Unfortunately, the politics of government feeding programs puts the industry in a precarious spot.
It has to show that it’s eager to fulfill a larger share of benefits, as it should at the expense of less healthy food, but it has to be careful to not look needy and dependent.
In late July, Agriculture Secretary Tom Vilsack talked about a new program from the U.S. Department of Agriculture, called the Healthy Incentives Pilot program, which showed that investing 15 cents per person per day can result in a 25% increase in consumption of fresh fruits and vegetables.
But then Vilsack used that good news to criticize Republicans in the House of Representatives for separating food stamps from the farm bill version it passed and threatening to cut benefits.
Congressional Republicans have a good point that spending on food stamps should be reduced (it’s doubled from $40 billion to $80 billion in the past five years), but Democrats’ angle, that it’s a bad time to cut food benefits during a slow economy, is valid as well.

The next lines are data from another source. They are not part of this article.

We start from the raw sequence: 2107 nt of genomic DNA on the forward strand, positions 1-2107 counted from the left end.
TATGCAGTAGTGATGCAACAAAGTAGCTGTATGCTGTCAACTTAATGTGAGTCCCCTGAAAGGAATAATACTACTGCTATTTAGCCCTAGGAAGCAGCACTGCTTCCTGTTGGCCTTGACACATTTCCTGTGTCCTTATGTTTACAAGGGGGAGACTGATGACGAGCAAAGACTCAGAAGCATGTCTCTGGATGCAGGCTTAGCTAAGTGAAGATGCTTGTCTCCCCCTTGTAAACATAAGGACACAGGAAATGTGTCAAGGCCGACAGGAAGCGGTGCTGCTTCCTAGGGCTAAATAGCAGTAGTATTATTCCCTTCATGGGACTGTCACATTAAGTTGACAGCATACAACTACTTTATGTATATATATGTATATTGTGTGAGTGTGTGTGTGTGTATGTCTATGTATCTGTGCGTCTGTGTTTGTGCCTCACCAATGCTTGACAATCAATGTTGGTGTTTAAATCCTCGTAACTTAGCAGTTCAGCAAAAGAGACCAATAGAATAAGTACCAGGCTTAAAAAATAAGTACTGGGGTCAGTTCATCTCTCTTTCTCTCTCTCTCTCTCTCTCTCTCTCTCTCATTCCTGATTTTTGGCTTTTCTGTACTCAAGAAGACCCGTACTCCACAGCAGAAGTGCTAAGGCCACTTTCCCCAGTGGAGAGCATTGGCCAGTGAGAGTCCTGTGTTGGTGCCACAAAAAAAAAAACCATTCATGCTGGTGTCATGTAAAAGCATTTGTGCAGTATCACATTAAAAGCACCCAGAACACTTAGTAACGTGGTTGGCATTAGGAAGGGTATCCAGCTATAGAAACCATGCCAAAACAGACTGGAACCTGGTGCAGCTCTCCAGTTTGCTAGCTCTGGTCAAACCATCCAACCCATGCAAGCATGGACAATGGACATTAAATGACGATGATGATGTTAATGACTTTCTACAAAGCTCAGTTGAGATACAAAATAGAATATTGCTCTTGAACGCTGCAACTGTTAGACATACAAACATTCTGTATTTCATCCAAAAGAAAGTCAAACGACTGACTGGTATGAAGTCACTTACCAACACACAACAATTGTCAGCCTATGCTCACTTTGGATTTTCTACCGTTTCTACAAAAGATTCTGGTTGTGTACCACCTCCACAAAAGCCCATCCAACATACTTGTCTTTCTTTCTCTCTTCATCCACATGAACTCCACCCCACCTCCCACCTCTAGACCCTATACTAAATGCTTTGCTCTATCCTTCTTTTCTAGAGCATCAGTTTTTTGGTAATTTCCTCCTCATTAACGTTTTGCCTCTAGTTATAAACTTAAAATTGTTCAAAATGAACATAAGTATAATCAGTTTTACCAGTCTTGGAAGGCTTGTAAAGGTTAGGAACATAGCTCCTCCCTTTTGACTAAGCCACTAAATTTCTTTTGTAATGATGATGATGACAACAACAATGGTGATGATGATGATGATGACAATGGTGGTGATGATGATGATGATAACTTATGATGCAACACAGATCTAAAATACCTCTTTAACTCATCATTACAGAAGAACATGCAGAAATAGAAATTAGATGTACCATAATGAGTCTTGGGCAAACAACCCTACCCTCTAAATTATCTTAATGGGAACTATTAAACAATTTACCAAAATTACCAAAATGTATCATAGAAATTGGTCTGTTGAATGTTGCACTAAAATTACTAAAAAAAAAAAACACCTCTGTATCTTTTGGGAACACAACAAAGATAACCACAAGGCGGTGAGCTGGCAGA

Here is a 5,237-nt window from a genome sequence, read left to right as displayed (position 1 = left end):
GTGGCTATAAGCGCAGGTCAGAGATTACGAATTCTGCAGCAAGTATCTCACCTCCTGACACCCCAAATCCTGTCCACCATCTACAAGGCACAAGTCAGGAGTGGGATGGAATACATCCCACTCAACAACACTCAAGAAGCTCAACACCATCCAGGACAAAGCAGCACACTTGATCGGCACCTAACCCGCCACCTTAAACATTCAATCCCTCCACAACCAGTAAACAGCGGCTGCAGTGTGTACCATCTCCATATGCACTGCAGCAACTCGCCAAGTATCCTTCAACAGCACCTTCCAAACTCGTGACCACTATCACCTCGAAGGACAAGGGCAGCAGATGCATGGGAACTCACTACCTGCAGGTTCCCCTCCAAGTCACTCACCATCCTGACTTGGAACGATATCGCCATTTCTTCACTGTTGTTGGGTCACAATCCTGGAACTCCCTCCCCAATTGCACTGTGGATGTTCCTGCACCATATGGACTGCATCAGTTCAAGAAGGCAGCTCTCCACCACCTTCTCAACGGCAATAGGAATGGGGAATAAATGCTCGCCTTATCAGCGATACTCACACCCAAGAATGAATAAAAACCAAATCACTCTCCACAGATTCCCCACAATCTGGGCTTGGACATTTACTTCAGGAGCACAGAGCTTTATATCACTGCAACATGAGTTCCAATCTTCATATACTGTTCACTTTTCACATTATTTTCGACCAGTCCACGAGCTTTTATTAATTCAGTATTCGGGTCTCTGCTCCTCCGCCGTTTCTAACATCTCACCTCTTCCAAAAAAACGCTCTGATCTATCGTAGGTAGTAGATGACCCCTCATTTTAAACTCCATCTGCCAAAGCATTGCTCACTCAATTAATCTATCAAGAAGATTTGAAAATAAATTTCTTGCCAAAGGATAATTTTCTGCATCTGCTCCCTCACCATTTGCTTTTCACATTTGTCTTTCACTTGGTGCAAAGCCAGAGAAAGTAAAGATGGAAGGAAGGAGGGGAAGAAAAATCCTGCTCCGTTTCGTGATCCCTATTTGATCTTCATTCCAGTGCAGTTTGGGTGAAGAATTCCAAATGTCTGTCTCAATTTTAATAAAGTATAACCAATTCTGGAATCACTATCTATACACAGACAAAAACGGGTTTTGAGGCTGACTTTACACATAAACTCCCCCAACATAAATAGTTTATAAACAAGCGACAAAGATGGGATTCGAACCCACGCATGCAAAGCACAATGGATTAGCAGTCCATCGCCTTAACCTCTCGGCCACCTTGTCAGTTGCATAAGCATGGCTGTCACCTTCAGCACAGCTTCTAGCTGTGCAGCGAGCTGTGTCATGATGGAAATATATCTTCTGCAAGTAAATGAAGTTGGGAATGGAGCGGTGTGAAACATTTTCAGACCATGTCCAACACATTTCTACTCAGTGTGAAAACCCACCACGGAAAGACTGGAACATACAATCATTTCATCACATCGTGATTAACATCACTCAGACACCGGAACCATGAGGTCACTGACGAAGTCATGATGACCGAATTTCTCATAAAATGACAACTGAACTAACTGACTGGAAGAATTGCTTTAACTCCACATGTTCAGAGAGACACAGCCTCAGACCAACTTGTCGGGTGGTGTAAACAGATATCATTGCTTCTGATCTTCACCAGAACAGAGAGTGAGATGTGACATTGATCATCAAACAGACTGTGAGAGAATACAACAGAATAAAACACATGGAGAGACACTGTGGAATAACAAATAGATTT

The produce industry doesn’t need to and shouldn’t choose a side.
Vilsack does not endorse restricting the kinds of foods that food stamps can buy, saying it’s too complicated, but it’s an area the industry should continue to push.
If there are winners and losers in food, fresh fruits and vegetables should be proud to be on the winning side.
Did The Packer get it right? Leave a comment and tell us your opinion.